Despite numerous planning challenges, cities offer more efficient economies of scale on many levels, including the provision of goods, services and transportation. With sound, risk-informed planning and management, cities can become incubators for innovation and growth and drivers of sustainable development.
An estimated 60 percent of the world’s population will live in urban areas by 2030, and most of the expected 1 billion increase in urban dwellers between 2015 and 2030 will occur in Africa and Asia.
Improving the quality of housing
In Sub- Saharan Africa more than half the urban population lives in slum conditions. Countries that have faced civil war report the highest rates: In the Central African Republic, South Sudan, and Sudan more than 90 percent of the urban population lives in slums. Moreover, both the Central African Republic and Mozambique have seen the number of slum dwellers rise since 1990 (figure 11b). In those countries poor people move from rural areas to cities in search of greater opportunity but often end up even more entrenched in poverty. Other Sub- Saharan countries have made extraordinary progress in reducing their urban slums. Rwanda lowered the proportion of its urban population living in slums from 96 percent in 1990 to 53 percent in 2014. Mali also saw a large decline, from 94 percent of its urban population to 56 percent.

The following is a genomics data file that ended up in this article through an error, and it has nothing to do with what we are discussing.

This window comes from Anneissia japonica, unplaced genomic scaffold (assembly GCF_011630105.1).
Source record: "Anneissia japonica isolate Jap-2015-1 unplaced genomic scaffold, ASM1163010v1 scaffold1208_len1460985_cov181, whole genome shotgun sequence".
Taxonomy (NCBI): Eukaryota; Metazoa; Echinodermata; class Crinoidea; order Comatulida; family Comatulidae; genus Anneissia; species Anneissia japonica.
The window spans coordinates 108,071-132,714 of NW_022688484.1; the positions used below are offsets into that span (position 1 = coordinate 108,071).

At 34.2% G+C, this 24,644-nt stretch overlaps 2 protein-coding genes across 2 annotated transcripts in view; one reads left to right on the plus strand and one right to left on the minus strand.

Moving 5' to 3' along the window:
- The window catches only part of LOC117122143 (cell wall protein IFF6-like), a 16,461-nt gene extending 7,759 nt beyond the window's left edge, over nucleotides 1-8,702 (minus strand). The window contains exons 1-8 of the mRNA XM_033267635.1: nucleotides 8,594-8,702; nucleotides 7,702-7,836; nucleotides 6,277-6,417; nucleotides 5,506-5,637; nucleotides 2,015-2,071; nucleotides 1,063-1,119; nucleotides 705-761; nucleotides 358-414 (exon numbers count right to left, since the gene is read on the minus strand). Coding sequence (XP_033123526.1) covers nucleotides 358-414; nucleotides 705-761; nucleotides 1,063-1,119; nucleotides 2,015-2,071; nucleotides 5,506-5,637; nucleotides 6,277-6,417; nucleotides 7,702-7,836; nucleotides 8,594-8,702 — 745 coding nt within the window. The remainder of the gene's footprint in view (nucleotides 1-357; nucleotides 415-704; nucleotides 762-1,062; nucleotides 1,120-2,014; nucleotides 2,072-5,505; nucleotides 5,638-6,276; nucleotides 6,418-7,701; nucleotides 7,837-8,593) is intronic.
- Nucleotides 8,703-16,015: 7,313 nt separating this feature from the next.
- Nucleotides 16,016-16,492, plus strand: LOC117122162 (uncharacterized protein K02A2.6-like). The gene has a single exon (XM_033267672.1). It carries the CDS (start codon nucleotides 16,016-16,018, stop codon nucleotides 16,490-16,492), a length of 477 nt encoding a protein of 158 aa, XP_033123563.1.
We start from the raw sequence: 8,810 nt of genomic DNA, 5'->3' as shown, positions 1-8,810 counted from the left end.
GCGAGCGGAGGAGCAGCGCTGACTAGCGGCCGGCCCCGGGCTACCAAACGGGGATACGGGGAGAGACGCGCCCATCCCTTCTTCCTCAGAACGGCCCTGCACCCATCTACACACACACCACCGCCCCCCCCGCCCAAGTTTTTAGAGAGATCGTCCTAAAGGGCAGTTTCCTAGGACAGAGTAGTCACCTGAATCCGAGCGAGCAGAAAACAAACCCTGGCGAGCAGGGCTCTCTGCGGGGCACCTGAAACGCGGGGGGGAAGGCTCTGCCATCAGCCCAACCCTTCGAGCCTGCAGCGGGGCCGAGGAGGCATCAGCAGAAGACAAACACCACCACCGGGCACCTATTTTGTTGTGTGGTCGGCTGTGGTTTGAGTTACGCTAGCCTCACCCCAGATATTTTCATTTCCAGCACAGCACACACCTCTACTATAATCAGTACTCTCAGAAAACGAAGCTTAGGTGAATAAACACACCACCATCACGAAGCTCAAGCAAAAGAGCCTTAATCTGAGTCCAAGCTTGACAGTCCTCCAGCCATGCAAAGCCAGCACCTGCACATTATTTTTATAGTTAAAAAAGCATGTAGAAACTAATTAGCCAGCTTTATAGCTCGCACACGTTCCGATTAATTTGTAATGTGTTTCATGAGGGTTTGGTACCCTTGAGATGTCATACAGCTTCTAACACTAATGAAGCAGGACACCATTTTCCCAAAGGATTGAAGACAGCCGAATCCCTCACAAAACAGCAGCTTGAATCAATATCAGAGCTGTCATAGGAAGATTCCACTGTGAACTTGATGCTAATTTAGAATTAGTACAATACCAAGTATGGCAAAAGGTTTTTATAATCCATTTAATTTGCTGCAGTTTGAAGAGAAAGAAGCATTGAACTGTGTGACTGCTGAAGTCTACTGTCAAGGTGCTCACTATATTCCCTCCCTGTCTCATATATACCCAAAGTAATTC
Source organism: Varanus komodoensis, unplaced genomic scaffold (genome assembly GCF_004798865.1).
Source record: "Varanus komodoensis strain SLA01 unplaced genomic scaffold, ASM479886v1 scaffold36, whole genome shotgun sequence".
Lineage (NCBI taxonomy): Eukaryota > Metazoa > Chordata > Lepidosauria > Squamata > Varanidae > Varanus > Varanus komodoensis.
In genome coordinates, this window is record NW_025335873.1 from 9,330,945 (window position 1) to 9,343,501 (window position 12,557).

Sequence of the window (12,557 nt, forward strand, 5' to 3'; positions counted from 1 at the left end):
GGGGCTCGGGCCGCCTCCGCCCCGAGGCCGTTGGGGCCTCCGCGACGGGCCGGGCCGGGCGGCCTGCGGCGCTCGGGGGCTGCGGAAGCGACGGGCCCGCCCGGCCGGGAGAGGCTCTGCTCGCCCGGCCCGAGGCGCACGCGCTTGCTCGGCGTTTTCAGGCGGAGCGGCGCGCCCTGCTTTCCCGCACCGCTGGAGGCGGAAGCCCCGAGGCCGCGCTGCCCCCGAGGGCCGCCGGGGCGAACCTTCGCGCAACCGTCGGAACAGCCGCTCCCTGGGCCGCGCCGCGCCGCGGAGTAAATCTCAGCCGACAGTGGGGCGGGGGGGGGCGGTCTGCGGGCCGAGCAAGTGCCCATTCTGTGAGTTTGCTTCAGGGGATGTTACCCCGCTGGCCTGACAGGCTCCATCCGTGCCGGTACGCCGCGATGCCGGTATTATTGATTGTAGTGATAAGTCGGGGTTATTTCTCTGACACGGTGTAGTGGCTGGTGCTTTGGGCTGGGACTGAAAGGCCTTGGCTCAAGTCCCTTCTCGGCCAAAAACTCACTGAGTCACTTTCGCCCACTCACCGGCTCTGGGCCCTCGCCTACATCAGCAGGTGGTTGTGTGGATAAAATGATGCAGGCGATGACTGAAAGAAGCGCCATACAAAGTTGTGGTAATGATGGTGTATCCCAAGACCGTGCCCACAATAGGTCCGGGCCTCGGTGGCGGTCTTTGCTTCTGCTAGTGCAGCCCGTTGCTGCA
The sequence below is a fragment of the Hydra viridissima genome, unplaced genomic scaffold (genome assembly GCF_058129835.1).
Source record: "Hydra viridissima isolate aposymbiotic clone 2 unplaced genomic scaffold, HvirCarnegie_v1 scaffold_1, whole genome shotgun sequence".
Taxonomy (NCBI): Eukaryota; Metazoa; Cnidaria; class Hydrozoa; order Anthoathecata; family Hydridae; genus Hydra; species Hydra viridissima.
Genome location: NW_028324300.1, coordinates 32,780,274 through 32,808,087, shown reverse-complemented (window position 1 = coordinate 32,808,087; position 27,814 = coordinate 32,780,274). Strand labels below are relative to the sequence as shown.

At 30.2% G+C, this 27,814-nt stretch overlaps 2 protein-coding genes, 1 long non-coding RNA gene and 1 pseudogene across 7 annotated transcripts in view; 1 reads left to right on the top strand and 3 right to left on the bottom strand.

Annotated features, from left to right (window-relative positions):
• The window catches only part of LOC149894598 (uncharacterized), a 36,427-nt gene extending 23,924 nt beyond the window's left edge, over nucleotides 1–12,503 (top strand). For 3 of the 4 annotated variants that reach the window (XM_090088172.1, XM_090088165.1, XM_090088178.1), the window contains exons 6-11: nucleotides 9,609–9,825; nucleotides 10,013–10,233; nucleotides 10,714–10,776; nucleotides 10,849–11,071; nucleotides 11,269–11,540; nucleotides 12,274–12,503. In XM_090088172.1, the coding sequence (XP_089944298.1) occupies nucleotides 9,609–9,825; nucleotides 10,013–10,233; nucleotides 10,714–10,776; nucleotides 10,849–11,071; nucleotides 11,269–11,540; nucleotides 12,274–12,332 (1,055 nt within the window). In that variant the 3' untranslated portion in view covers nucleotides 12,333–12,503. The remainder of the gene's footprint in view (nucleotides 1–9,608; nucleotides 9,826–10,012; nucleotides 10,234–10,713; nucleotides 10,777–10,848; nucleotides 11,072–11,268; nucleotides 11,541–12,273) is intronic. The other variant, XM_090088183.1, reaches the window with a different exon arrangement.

Reducing the environmental impact of cities
According to the 2013 Global Burden of Disease study, exposure to outdoor air pollution (as measured by levels of particles less than 2.5 microns in aerodynamic diameter [PM2.5]) is responsible for 2.9 million deaths per year, about one every 10 seconds.1 Outdoor PM2.5 levels are highest in East Asia and Pacific (40 micrograms per cubic meter in 2013) and South Asia (45 micrograms per cubic meter, more than four times the guideline value recommended by the World Health Organization; figure 11c). In both regions the levels of outdoor PM2.5 have increased from their 1990 levels.